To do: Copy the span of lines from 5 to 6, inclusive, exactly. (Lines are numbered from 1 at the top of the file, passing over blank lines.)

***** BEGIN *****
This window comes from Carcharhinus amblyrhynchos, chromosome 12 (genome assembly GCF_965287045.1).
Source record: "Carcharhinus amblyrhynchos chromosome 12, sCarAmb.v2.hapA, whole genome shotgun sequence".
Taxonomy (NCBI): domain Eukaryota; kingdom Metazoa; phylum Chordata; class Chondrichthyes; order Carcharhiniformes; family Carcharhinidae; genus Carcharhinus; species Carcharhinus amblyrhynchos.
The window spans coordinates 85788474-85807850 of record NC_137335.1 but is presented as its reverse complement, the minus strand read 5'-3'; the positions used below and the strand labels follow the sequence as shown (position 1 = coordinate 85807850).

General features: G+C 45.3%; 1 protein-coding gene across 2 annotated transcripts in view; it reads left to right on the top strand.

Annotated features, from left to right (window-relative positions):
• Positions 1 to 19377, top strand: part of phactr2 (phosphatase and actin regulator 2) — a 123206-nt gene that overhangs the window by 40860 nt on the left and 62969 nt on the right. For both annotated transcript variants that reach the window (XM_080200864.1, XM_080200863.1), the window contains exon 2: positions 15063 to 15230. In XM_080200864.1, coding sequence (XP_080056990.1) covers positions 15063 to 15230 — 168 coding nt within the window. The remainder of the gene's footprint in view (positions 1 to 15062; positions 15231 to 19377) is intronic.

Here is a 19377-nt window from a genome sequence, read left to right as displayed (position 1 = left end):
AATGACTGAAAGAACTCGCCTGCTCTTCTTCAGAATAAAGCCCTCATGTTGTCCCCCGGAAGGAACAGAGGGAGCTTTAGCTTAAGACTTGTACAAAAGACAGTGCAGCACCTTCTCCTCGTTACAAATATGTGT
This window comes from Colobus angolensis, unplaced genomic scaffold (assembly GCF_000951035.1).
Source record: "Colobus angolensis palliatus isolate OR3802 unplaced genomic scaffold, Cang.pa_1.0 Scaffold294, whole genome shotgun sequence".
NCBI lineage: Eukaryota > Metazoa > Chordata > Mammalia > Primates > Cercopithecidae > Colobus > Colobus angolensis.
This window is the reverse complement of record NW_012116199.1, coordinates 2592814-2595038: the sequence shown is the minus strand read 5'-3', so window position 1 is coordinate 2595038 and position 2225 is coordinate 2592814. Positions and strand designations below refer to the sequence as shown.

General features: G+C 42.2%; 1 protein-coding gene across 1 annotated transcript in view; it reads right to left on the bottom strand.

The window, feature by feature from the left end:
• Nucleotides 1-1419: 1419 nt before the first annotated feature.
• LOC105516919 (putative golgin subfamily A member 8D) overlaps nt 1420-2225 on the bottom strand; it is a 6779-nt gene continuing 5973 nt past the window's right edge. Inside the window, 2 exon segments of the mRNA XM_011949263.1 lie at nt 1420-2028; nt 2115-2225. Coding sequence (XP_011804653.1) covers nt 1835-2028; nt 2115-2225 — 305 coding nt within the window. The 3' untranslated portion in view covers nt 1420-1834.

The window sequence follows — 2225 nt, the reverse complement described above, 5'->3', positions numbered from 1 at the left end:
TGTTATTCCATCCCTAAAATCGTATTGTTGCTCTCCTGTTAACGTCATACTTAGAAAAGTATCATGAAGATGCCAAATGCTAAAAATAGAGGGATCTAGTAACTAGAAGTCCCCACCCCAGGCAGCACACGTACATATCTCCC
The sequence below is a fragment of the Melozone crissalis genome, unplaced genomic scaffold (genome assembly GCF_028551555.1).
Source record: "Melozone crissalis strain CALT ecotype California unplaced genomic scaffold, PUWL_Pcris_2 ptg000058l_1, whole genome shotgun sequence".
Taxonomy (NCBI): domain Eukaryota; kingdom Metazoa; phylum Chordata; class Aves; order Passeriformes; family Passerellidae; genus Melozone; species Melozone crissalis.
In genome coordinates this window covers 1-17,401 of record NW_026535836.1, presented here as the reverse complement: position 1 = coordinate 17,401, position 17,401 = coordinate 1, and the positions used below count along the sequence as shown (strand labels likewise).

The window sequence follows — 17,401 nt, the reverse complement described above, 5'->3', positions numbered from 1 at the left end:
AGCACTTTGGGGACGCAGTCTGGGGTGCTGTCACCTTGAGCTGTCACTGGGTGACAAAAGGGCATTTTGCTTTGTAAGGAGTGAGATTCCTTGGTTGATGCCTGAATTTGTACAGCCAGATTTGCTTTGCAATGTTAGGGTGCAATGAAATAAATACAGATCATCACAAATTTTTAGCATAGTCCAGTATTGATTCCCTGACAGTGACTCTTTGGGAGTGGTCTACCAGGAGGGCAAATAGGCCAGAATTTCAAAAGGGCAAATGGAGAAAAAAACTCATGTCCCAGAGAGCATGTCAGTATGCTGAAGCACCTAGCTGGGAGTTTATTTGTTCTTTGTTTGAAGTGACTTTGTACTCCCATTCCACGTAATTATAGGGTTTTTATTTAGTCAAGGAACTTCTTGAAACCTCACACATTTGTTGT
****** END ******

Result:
General features: G+C 45.3%; 1 protein-coding gene across 2 annotated transcripts in view; it reads left to right on the top strand.

Annotated features, from left to right (window-relative positions):